Not only is Peterson’s rebuttal flawed logically, it clashes with his own philosophy generally. I’ll temper this statement by saying I might misunderstand his philosophy, but, based on my understanding of his work, Peterson believes that women and men play, and have played, fundamentally different roles in society. Under Peterson’s psycho-social framework, females have selected from among the most fit (the top of the hierarchy), and males have decided the criteria of that hierarchy, i.e. what places someone at the top, versus the bottom. Evolution, for Peterson, is not merely a natural process, or a process that happens independent of the machinations of the beings evolved, especially conscious beings. So while he might disagree that society is male dominated, I think he would agree with Lewis’ implied proposition, that males, determine the hierarchical structures that guide our society and most (if not all) societies historically. Therefor, I read Lewis’ assertion as saying that any structural, systemic shortcomings of our society (and perhaps societies generally) can be directly attributed to not just men but The Male generally. Peterson’s rejoinder is thereby reduced to the observation that individual men (and even men as a group) also suffer as a result of the hierarchical structures created by The Male. As one gazes long into the void, the void gazes long into them, sort of thing.
Determined not to make the same argumentative oversight as last time, I will now attempt to explain what Peterson might have meant, or how his statement has some appropriate application. Perhaps Peterson is arguing that “men” is not the most appropriate categorization of the individuals who dominate our society. Though he didn’t make this point, perhaps old, rich, or white might be a better description. If we agree that the criteria Peterson offers for establishing dominance (which I’ve already demonstrated are actually irrelevant) do in fact appropriately categorize ‘the dominant,’ I believe that old, rich and white fit the bill.
According to the U.S. Bureau of Justice Statistics, “in 2018 black males accounted for 34% of the total male prison population,” while “white males [account for] 29%.”https://bjs.ojp.gov/content/pub/pdf/cv18.pdf. The age group most represented in prison populations is 31-41, with that group representing about 78,000 people in federal prisons, compared to about 9,000 imprisoned people over the age of 60.https://www.bop.gov/about/statistics/statistics_inmate_age.jsp Additionally, “in 2014 dollars, incarcerated people had a median annual income of $19,185 prior to their incarceration, which is 41% less than non-incarcerated people of similar ages.”https://www.prisonpolicy.org/reports/income.html The average age range of a victim of violent crime is 18-24 (individuals under 18 represent roughly 68% of reported violent crimes, versus the 22% represented by individuals 50 and up)https://bjs.ojp.gov/content/pub/pdf/cv18.pdf, and the ethnic demographic with the highest rates of suicide are Native Americans and Native Alaskans, at 21.8 per 100,000 people, compared to 19 per 100,000 for whites. Rather than continue to bombard you with more incredibly depressing statistics, I’ll leave it to your discretion (and that oft maligned practice, your own research) to determine if my hypothesis, that Old, Rich and White fail to describe the average unhomed person, victim of violent crime, individual who commits suicide, individual who dies in combat, and individuals who do worse in school, is in fact correct.“White” is actually going to fail to meet these criteria in several cases, especially if one looks at total number versus percent of the population. There are simply more whites than non-whites … Continue reading If I’m wrong, please point me towards a source.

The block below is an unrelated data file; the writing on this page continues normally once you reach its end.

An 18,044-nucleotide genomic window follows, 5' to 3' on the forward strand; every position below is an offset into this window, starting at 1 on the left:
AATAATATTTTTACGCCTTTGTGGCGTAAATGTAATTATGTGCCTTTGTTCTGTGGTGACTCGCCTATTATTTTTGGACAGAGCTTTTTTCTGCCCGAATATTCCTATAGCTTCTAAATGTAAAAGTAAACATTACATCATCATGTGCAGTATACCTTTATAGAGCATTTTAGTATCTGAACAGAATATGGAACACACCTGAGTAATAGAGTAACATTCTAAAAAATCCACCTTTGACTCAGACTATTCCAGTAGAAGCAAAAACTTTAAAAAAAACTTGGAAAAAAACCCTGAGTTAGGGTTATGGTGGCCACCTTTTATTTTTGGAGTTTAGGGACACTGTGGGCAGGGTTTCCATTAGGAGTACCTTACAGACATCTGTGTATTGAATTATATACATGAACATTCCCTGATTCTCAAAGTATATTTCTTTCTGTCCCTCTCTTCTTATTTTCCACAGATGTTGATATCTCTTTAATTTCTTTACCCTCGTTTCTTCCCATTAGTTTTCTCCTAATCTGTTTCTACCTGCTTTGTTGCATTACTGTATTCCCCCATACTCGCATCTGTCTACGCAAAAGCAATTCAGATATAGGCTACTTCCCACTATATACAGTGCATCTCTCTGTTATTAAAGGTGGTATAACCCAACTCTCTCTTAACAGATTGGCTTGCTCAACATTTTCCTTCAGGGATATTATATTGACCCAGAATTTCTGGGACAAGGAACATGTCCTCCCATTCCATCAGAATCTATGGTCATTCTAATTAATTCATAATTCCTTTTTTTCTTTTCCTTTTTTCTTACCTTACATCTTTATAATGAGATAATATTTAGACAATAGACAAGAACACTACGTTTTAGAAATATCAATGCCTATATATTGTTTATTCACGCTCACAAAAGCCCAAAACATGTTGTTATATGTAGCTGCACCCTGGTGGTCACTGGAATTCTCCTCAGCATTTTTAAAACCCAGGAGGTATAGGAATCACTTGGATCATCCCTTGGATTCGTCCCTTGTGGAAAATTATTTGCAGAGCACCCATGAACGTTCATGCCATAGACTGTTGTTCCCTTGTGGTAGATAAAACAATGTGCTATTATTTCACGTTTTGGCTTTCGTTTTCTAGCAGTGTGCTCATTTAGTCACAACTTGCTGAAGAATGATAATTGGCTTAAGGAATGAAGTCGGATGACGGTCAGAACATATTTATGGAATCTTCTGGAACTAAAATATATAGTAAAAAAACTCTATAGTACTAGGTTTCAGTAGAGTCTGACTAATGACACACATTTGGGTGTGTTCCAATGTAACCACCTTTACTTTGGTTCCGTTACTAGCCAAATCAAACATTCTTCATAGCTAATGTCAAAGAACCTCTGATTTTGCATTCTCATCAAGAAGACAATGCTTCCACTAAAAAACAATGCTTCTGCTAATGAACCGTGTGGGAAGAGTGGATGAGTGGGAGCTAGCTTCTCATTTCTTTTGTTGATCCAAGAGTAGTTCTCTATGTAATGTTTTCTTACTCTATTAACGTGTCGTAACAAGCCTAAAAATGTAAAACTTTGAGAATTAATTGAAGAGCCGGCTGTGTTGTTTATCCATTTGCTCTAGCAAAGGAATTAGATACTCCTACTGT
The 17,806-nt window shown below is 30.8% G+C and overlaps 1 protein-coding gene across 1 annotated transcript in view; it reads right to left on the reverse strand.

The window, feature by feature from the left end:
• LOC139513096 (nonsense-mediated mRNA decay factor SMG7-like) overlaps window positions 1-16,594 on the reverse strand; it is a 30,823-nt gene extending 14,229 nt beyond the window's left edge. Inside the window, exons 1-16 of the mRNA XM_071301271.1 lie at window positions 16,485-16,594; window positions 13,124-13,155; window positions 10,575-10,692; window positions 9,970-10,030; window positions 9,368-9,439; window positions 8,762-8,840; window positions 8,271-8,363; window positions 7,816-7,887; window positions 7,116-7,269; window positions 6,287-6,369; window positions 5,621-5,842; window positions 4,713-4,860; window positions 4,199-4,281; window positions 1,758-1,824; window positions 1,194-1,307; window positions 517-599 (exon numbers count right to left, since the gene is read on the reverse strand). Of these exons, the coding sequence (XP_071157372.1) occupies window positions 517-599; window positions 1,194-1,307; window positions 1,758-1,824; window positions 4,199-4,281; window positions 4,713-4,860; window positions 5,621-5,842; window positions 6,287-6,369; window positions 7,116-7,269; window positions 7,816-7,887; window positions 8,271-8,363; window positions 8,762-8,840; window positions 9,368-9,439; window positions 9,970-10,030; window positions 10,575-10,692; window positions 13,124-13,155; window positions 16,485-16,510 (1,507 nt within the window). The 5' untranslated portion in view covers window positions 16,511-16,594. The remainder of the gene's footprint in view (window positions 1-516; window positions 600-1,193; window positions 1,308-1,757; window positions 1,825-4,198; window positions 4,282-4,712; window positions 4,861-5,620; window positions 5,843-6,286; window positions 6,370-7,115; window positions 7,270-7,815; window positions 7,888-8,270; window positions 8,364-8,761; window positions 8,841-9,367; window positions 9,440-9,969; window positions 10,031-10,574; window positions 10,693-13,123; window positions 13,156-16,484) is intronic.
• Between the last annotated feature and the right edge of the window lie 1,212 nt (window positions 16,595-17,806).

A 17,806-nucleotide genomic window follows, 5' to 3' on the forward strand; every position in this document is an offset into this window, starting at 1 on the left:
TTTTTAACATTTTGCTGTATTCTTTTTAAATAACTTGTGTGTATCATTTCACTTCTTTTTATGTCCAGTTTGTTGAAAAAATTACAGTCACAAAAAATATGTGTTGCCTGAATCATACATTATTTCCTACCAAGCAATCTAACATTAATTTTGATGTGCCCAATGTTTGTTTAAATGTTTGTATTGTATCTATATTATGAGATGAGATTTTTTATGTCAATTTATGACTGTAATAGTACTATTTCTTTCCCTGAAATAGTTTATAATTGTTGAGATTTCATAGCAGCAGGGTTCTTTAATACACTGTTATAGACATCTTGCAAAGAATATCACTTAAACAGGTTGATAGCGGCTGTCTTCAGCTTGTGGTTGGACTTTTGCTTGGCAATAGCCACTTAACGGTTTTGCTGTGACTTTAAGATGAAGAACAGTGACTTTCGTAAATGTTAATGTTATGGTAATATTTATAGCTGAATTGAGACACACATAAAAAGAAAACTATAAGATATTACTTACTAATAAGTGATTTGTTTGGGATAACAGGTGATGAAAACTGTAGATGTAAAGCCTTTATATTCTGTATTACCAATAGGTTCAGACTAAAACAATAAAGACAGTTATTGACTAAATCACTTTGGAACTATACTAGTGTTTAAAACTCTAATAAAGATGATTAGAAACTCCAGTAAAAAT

Peterson’s point is not a trivial one. All parties, even those who share some features with those in power, suffer as a result of a system which privileges capital over humanity and age over ability. At the same time, all parties, even those who share no features with those in power (besides being a human) benefit as a result of the same system. All of our lives are far, far easier than that of our ancestors. Both those of us living today and those of us who have come before us have a reason to be grateful for our existence and reasons to find beauty in even the most wretched of circumstances. My favorite kind of people have always been those who do just that. I am, and would recommend being, wary of anyone who wants to paint a purely pessimistic picture, and anyone who would want to categorize those worthy of praise or blame with the broad strokes found in the socially constructed concepts of race and gender.
|↑1||Thank you to reader Roy Lefkowtiz for pointing out this oversight.|
|↑6||“White” is actually going to fail to meet these criteria in several cases, especially if one looks at total number versus percent of the population. There are simply more whites than non-whites in the US. Additionally, remember, Peterson’s criteria for dominance is nonsense so it doesn’t really matter.|